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Heliotrope Bouquet is a piece that has captivated me since I first heard a guitar arrangement of it on the Kicking Mule album The Entertainer. I really enjoyed many of the tunes on the album, done by different guitar players, and was quick to order the accompanying tab booklet to set about learning them.
As I listened more to the original piano arrangements I found many of the guitar versions lacking much of what I heard on the piano. As I started to tackle those parts from the piano music I quickly found out why, and understood why the guitarists had simplified things considerably in the interest of just making certain passages possible and close enough.
About six months ago I decided to revisit my re-workings and shoot for something more accurate, figuring that I was probably a better guitar player now, 40 years later. This arrangement is one of the results of that mission. After a few requests from the TG Community I might as well go ahead with a lesson on it. Any big project must be taken in small steps so we will roll these parts out occasionally.
In Section B of Heliotrope Bouquet the mood picks up a bit and is less pensive and introspective. It kicks off with a diminished chord leading into a bouncing, lilting melody, broken up with slight pauses and sixteenth note rolls into each next thought. It is very important here to get the chord down that you are rolling into early, before starting the roll. Sections A & B are the parts composed by Louis Chauvin.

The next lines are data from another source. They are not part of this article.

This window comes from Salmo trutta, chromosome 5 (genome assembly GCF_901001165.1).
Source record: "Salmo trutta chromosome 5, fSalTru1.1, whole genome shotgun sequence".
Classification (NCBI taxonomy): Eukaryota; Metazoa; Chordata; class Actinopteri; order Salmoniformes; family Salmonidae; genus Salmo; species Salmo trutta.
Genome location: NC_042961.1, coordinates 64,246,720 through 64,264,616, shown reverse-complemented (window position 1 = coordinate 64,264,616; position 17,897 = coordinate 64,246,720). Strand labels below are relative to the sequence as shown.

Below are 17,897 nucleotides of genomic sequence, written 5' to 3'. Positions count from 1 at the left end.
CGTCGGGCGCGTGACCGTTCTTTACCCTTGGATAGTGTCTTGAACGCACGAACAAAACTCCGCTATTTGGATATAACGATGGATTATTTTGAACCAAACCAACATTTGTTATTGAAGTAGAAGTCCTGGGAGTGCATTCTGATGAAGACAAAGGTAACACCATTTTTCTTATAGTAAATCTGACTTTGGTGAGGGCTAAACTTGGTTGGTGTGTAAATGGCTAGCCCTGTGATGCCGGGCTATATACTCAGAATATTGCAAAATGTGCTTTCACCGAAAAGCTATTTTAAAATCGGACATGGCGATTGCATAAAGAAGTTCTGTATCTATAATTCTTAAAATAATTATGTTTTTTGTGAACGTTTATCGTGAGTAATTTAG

Section C is where Scott Joplin’s contribution to Heliotrope Bouquet started. There is definitely a change in style, although he quotes a bit of Chauvin’s opening strain in the midst of this typical “Joplinesque” sound. This section includes a difficult passage where the guitar needs to play a doubled eighth note run that is much easier on the piano. We may explore ways of simplifying this as people get back to me with their progress reports.
The last section is a little easier than Section C, although there are more hinge-like moves where one finger covers two strings at the same fret for a beat. There also are some of the piano moves that are unusual on the guitar, namely playing eighth note parallel octaves.